My Development Environment on the Raspberry Pi

I have been playing around the the Raspberry Pi for a while now, doing basic projects to get the hang of it. These projects have been very simple so far, not even worth blogging about them, but I found myself recreating the same (or very similar) environment on the RPi every time I started a new project. The reason I start from scratch every time is to learn all the special settings/setups a specific project requires.

I, however, found, that I can’t remember ever step and I keep researching the same thing on the internet over and over again. So I decided to create this article to serve me (and possible other beginners) as a collection of setups steps for different kinds of projects. This article may grow in the future as I progress, so I expect it to contain some advanced stuff as well later on.

I always start with the latest Raspbian (Debian Wheezy) image found at the RPi downloads page.

For the very first steps, until the SSH connection is established from my desktop PC to the RPi, I use a rig I created from a broken laptop and a small wireless keyboard.

Let’s see the steps now:

Stuff to set up in raspi-config

After the first time the RPi boots up:

Actions:

  • Expand Filesystem
  • Change User Password
  • Internationalization Options
    • Change Locale (if you’re not happy with the default one. I usually leave this as it is.)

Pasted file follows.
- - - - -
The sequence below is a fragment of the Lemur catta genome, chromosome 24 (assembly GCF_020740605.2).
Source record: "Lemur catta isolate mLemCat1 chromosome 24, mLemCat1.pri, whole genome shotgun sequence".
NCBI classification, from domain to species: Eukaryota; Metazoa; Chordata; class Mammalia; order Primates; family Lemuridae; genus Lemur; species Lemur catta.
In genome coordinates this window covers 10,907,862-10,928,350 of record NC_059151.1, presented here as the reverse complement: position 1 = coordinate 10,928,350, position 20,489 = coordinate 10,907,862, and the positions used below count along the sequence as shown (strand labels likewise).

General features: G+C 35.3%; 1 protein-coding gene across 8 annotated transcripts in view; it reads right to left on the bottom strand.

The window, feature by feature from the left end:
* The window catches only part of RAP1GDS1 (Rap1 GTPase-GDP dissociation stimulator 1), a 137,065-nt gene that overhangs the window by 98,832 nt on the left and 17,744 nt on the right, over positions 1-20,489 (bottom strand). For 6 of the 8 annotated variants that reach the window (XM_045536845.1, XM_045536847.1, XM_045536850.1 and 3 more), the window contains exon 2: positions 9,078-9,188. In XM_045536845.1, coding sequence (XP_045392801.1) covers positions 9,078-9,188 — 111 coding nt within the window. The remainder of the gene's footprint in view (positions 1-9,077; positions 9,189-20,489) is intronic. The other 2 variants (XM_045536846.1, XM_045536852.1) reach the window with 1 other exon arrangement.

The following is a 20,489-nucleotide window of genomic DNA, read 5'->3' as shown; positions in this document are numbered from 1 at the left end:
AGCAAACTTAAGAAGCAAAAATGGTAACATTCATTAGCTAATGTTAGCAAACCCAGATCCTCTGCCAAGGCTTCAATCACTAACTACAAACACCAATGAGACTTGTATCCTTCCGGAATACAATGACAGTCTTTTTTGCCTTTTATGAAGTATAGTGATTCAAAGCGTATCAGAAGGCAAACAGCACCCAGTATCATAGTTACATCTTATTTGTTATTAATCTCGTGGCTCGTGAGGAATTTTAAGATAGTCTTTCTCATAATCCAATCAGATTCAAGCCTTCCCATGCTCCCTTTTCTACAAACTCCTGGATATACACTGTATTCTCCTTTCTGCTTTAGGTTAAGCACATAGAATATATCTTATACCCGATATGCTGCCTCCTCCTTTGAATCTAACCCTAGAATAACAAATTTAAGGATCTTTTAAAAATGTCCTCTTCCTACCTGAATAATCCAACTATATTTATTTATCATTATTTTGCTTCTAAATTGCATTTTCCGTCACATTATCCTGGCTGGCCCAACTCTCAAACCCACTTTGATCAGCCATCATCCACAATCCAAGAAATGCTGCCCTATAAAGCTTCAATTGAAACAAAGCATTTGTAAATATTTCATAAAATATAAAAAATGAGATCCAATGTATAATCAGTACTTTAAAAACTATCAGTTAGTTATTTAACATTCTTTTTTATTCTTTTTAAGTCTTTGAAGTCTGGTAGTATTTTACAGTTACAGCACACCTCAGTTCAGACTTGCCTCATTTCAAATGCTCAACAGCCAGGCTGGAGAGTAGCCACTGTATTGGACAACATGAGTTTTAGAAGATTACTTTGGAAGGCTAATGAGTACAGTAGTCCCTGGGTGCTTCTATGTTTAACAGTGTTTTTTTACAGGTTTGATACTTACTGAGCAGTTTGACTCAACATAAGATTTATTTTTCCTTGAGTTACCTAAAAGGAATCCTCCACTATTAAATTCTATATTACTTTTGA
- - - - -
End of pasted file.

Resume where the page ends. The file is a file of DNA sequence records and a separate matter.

• Change Timezone
    • Change Keyboard layout (if you’re not happy with the default one. I usually leave this as it is.)
  • Advanced Options
    • Hostname: I tend to use the same one at the beginning. When it becomes a full blown, permanent device, then I come back here and I give it a specific name.
    • Memory split: Since I normally use a headless system, i.e. no graphical desktop is used, I assign as little to the GPU as possible. I usually go with 16 – the smallest recommended setting.
    • SSH: Enable

Reboot.

At this stage, the RPi starts with DHCP on, so it will take an IP address from the local DHCP server. There are a few ways of finding out what IP address it took. If you have a monitor connected to the RPi, you can simply read the new IP address from it. It says something like this:

If you have a headless system, then you may need to go to the DHCP server and see the connected devices’ list. Or you can use a network discovery app, like Fing to show you all the properties of all the connected devices.

Setting up a static IP address on the Raspberry Pi

Once connected to the RPI using SSH, using the following command you need to edit the file /etc/network/interfaces:

Change the lines related to the network interface you are using (eth0 or wlan0, usually) to something like this:

On Debian Jessie you need to edit the file /etc/dhcpcd.conf instead:

At the end of the file enter something like this:

Reboot.

Once the system is up and running again, it will use the new, static IP address.

Sharing a directory on the Raspberry Pi with Windows computers on the same network

Once I finish working on a project at the end of the day, I create a backup of my work. To do that I need access to my project files on the RPi from my desktop PC. This is how to set it up:

Install samba parts:

Modify /etc/samba/smb.conf:

Change the following areas:

In the Share definitions section:

Restart the Samba service:

Finally, create samba password for the user “pi”:

Done!

User “Pi”‘s home folder seen on a Windows PC

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